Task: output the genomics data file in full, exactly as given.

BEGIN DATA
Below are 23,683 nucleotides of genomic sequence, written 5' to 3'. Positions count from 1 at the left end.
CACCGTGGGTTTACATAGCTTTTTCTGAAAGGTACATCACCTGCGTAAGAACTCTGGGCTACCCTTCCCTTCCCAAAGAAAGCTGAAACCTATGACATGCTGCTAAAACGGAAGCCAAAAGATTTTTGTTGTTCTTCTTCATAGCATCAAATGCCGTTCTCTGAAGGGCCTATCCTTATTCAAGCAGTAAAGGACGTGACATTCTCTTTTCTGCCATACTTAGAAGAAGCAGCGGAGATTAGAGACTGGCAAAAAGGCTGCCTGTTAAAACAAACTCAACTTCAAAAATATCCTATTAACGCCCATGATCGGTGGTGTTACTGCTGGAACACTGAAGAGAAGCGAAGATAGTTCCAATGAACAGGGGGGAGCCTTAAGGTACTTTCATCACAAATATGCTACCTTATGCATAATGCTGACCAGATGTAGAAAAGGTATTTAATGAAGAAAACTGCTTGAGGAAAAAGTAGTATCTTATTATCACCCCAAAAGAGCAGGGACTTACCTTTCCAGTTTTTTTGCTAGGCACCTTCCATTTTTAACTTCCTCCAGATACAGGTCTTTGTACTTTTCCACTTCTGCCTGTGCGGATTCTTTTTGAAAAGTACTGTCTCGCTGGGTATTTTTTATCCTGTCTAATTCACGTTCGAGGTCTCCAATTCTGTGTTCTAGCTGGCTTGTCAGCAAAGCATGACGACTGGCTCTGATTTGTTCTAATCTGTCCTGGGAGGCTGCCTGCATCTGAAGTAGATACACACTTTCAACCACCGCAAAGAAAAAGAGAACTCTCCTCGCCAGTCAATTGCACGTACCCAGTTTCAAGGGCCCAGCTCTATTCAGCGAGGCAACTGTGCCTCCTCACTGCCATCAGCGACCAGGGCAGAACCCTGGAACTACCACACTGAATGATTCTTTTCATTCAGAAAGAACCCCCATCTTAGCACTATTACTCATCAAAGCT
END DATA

Below are 23,683 nucleotides of genomic sequence, written 5' to 3'. Positions count from 1 at the left end.
CACCGTGGGTTTACATAGCTTTTTCTGAAAGGTACATCACCTGCGTAAGAACTCTGGGCTACCCTTCCCTTCCCAAAGAAAGCTGAAACCTATGACATGCTGCTAAAACGGAAGCCAAAAGATTTTTGTTGTTCTTCTTCATAGCATCAAATGCCGTTCTCTGAAGGGCCTATCCTTATTCAAGCAGTAAAGGACGTGACATTCTCTTTTCTGCCATACTTAGAAGAAGCAGCGGAGATTAGAGACTGGCAAAAAGGCTGCCTGTTAAAACAAACTCAACTTCAAAAATATCCTATTAACGCCCATGATCGGTGGTGTTACTGCTGGAACACTGAAGAGAAGCGAAGATAGTTCCAATGAACAGGGGGGAGCCTTAAGGTACTTTCATCACAAATATGCTACCTTATGCATAATGCTGACCAGATGTAGAAAAGGTATTTAATGAAGAAAACTGCTTGAGGAAAAAGTAGTATCTTATTATCACCCCAAAAGAGCAGGGACTTACCTTTCCAGTTTTTTTGCTAGGCACCTTCCATTTTTAACTTCCTCCAGATACAGGTCTTTGTACTTTTCCACTTCTGCCTGTGCGGATTCTTTTTGAAAAGTACTGTCTCGCTGGGTATTTTTTATCCTGTCTAATTCACGTTCGAGGTCTCCAATTCTGTGTTCTAGCTGGCTTGTCAGCAAAGCATGACGACTGGCTCTGATTTGTTCTAATCTGTCCTGGGAGGCTGCCTGCATCTGAAGTAGATACACACTTTCAACCACCGCAAAGAAAAAGAGAACTCTCCTCGCCAGTCAATTGCACGTACCCAGTTTCAAGGGCCCAGCTCTATTCAGCGAGGCAACTGTGCCTCCTCACTGCCATCAGCGACCAGGGCAGAACCCTGGAACTACCACACTGAATGATTCTTTTCATTCAGAAAGAACCCCCATCTTAGCACTATTACTCATCAAAGCT